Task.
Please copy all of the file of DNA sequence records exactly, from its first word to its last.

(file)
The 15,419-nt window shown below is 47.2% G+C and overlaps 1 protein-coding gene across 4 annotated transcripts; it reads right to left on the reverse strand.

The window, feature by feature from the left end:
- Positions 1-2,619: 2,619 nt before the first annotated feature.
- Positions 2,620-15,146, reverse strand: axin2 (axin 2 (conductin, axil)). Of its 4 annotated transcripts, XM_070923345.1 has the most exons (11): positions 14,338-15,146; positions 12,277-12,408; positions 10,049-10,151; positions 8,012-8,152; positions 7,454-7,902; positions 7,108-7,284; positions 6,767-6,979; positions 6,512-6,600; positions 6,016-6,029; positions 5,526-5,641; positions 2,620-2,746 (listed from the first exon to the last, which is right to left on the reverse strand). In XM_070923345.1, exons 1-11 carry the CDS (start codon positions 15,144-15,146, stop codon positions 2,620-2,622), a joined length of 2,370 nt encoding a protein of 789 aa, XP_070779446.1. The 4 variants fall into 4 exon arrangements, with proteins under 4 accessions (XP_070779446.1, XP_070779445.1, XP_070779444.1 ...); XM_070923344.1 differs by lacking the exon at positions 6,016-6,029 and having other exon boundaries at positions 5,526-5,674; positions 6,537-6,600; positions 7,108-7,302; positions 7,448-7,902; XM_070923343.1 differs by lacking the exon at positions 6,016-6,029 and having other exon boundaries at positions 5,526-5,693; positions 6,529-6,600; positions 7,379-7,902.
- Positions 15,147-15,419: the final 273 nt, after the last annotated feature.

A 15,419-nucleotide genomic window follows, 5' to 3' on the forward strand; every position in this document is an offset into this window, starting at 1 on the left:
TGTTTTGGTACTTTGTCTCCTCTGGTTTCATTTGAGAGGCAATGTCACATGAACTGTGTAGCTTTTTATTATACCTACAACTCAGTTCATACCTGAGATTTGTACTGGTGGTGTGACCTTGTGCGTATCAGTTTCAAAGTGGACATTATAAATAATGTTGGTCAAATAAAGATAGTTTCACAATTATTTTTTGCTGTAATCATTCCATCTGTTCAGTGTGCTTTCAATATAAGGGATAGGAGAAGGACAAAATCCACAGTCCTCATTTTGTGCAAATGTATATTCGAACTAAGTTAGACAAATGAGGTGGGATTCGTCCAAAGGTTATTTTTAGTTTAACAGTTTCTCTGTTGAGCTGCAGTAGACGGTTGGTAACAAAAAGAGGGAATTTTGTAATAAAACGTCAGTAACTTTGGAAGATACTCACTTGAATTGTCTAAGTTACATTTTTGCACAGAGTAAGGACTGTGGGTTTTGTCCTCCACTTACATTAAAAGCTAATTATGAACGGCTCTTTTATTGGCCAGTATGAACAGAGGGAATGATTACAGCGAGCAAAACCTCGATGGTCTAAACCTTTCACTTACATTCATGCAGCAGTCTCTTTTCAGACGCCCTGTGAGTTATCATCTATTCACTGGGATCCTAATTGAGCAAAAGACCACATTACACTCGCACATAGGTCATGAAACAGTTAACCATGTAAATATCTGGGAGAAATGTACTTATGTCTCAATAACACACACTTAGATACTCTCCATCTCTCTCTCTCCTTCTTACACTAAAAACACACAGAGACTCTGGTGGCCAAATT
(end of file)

The 15,419-nt window shown below is 47.2% G+C and overlaps 1 protein-coding gene across 4 annotated transcripts; it reads right to left on the reverse strand.

The window, feature by feature from the left end:
- Positions 1-2,619: 2,619 nt before the first annotated feature.
- Positions 2,620-15,146, reverse strand: axin2 (axin 2 (conductin, axil)). Of its 4 annotated transcripts, XM_070923345.1 has the most exons (11): positions 14,338-15,146; positions 12,277-12,408; positions 10,049-10,151; positions 8,012-8,152; positions 7,454-7,902; positions 7,108-7,284; positions 6,767-6,979; positions 6,512-6,600; positions 6,016-6,029; positions 5,526-5,641; positions 2,620-2,746 (listed from the first exon to the last, which is right to left on the reverse strand). In XM_070923345.1, exons 1-11 carry the CDS (start codon positions 15,144-15,146, stop codon positions 2,620-2,622), a joined length of 2,370 nt encoding a protein of 789 aa, XP_070779446.1. The 4 variants fall into 4 exon arrangements, with proteins under 4 accessions (XP_070779446.1, XP_070779445.1, XP_070779444.1 ...); XM_070923344.1 differs by lacking the exon at positions 6,016-6,029 and having other exon boundaries at positions 5,526-5,674; positions 6,537-6,600; positions 7,108-7,302; positions 7,448-7,902; XM_070923343.1 differs by lacking the exon at positions 6,016-6,029 and having other exon boundaries at positions 5,526-5,693; positions 6,529-6,600; positions 7,379-7,902.
- Positions 15,147-15,419: the final 273 nt, after the last annotated feature.

A 15,419-nucleotide genomic window follows, 5' to 3' on the forward strand; every position in this document is an offset into this window, starting at 1 on the left:
TGTTTTGGTACTTTGTCTCCTCTGGTTTCATTTGAGAGGCAATGTCACATGAACTGTGTAGCTTTTTATTATACCTACAACTCAGTTCATACCTGAGATTTGTACTGGTGGTGTGACCTTGTGCGTATCAGTTTCAAAGTGGACATTATAAATAATGTTGGTCAAATAAAGATAGTTTCACAATTATTTTTTGCTGTAATCATTCCATCTGTTCAGTGTGCTTTCAATATAAGGGATAGGAGAAGGACAAAATCCACAGTCCTCATTTTGTGCAAATGTATATTCGAACTAAGTTAGACAAATGAGGTGGGATTCGTCCAAAGGTTATTTTTAGTTTAACAGTTTCTCTGTTGAGCTGCAGTAGACGGTTGGTAACAAAAAGAGGGAATTTTGTAATAAAACGTCAGTAACTTTGGAAGATACTCACTTGAATTGTCTAAGTTACATTTTTGCACAGAGTAAGGACTGTGGGTTTTGTCCTCCACTTACATTAAAAGCTAATTATGAACGGCTCTTTTATTGGCCAGTATGAACAGAGGGAATGATTACAGCGAGCAAAACCTCGATGGTCTAAACCTTTCACTTACATTCATGCAGCAGTCTCTTTTCAGACGCCCTGTGAGTTATCATCTATTCACTGGGATCCTAATTGAGCAAAAGACCACATTACACTCGCACATAGGTCATGAAACAGTTAACCATGTAAATATCTGGGAGAAATGTACTTATGTCTCAATAACACACACTTAGATACTCTCCATCTCTCTCTCTCCTTCTTACACTAAAAACACACAGAGACTCTGGTGGCCAAATT